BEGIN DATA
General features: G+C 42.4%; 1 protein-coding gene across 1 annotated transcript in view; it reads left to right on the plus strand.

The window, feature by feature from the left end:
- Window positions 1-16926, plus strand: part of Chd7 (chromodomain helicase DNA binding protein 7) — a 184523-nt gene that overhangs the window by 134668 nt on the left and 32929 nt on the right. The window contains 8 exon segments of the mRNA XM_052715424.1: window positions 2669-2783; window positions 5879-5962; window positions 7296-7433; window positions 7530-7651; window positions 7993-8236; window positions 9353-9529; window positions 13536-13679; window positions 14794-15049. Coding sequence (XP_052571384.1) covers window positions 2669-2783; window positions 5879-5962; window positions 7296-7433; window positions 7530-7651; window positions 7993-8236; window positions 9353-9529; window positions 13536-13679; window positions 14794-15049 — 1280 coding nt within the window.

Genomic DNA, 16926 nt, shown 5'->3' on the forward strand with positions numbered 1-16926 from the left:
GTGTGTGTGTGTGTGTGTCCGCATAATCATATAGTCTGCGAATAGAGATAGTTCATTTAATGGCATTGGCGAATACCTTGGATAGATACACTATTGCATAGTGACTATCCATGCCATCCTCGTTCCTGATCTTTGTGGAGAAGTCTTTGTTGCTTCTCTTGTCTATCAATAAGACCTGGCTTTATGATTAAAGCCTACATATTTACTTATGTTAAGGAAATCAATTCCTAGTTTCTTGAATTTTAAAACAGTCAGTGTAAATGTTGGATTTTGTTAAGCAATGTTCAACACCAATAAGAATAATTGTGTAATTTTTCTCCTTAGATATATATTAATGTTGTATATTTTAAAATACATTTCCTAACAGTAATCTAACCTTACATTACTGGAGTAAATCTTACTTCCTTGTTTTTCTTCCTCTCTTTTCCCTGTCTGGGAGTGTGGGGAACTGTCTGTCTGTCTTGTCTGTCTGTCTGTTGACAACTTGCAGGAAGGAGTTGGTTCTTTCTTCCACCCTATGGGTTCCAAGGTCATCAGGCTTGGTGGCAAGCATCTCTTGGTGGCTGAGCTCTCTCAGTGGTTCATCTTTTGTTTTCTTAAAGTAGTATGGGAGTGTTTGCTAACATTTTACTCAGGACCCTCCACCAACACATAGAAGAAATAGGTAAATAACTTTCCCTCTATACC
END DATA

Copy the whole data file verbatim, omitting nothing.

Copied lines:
General features: G+C 42.4%; 1 protein-coding gene across 1 annotated transcript in view; it reads left to right on the plus strand.

The window, feature by feature from the left end:
- Window positions 1-16926, plus strand: part of Chd7 (chromodomain helicase DNA binding protein 7) — a 184523-nt gene that overhangs the window by 134668 nt on the left and 32929 nt on the right. The window contains 8 exon segments of the mRNA XM_052715424.1: window positions 2669-2783; window positions 5879-5962; window positions 7296-7433; window positions 7530-7651; window positions 7993-8236; window positions 9353-9529; window positions 13536-13679; window positions 14794-15049. Coding sequence (XP_052571384.1) covers window positions 2669-2783; window positions 5879-5962; window positions 7296-7433; window positions 7530-7651; window positions 7993-8236; window positions 9353-9529; window positions 13536-13679; window positions 14794-15049 — 1280 coding nt within the window.

Genomic DNA, 16926 nt, shown 5'->3' on the forward strand with positions numbered 1-16926 from the left:
GTGTGTGTGTGTGTGTGTCCGCATAATCATATAGTCTGCGAATAGAGATAGTTCATTTAATGGCATTGGCGAATACCTTGGATAGATACACTATTGCATAGTGACTATCCATGCCATCCTCGTTCCTGATCTTTGTGGAGAAGTCTTTGTTGCTTCTCTTGTCTATCAATAAGACCTGGCTTTATGATTAAAGCCTACATATTTACTTATGTTAAGGAAATCAATTCCTAGTTTCTTGAATTTTAAAACAGTCAGTGTAAATGTTGGATTTTGTTAAGCAATGTTCAACACCAATAAGAATAATTGTGTAATTTTTCTCCTTAGATATATATTAATGTTGTATATTTTAAAATACATTTCCTAACAGTAATCTAACCTTACATTACTGGAGTAAATCTTACTTCCTTGTTTTTCTTCCTCTCTTTTCCCTGTCTGGGAGTGTGGGGAACTGTCTGTCTGTCTTGTCTGTCTGTCTGTTGACAACTTGCAGGAAGGAGTTGGTTCTTTCTTCCACCCTATGGGTTCCAAGGTCATCAGGCTTGGTGGCAAGCATCTCTTGGTGGCTGAGCTCTCTCAGTGGTTCATCTTTTGTTTTCTTAAAGTAGTATGGGAGTGTTTGCTAACATTTTACTCAGGACCCTCCACCAACACATAGAAGAAATAGGTAAATAACTTTCCCTCTATACC